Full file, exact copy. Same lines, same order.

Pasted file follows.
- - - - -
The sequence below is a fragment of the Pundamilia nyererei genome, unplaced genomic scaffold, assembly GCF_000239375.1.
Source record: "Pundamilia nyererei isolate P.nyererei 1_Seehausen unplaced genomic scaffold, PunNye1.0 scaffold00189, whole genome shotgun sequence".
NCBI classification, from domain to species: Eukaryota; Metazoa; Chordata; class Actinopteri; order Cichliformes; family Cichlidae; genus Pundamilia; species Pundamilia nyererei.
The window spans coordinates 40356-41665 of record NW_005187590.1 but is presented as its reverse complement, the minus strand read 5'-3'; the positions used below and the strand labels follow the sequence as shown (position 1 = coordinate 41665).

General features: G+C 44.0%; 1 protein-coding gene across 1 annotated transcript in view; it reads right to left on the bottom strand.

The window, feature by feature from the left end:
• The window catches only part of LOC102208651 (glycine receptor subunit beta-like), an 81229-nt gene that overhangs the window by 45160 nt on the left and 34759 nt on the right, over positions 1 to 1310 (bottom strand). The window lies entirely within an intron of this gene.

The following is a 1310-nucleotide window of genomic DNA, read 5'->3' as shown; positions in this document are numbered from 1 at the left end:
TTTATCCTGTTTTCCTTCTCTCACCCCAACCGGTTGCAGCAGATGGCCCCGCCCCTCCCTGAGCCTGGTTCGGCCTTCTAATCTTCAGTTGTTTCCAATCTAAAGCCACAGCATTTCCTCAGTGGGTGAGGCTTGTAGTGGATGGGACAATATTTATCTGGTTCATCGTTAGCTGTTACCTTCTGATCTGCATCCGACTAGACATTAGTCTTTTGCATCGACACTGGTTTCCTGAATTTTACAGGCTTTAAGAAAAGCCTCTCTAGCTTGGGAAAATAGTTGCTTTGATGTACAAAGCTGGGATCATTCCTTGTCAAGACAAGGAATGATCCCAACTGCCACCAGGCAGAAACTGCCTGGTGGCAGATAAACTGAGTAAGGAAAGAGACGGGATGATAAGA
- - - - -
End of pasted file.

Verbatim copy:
The sequence below is a fragment of the Pundamilia nyererei genome, unplaced genomic scaffold, assembly GCF_000239375.1.
Source record: "Pundamilia nyererei isolate P.nyererei 1_Seehausen unplaced genomic scaffold, PunNye1.0 scaffold00189, whole genome shotgun sequence".
NCBI classification, from domain to species: Eukaryota; Metazoa; Chordata; class Actinopteri; order Cichliformes; family Cichlidae; genus Pundamilia; species Pundamilia nyererei.
The window spans coordinates 40356-41665 of record NW_005187590.1 but is presented as its reverse complement, the minus strand read 5'-3'; the positions used below and the strand labels follow the sequence as shown (position 1 = coordinate 41665).

General features: G+C 44.0%; 1 protein-coding gene across 1 annotated transcript in view; it reads right to left on the bottom strand.

The window, feature by feature from the left end:
• The window catches only part of LOC102208651 (glycine receptor subunit beta-like), an 81229-nt gene that overhangs the window by 45160 nt on the left and 34759 nt on the right, over positions 1 to 1310 (bottom strand). The window lies entirely within an intron of this gene.

The following is a 1310-nucleotide window of genomic DNA, read 5'->3' as shown; positions in this document are numbered from 1 at the left end:
TTTATCCTGTTTTCCTTCTCTCACCCCAACCGGTTGCAGCAGATGGCCCCGCCCCTCCCTGAGCCTGGTTCGGCCTTCTAATCTTCAGTTGTTTCCAATCTAAAGCCACAGCATTTCCTCAGTGGGTGAGGCTTGTAGTGGATGGGACAATATTTATCTGGTTCATCGTTAGCTGTTACCTTCTGATCTGCATCCGACTAGACATTAGTCTTTTGCATCGACACTGGTTTCCTGAATTTTACAGGCTTTAAGAAAAGCCTCTCTAGCTTGGGAAAATAGTTGCTTTGATGTACAAAGCTGGGATCATTCCTTGTCAAGACAAGGAATGATCCCAACTGCCACCAGGCAGAAACTGCCTGGTGGCAGATAAACTGAGTAAGGAAAGAGACGGGATGATAAGA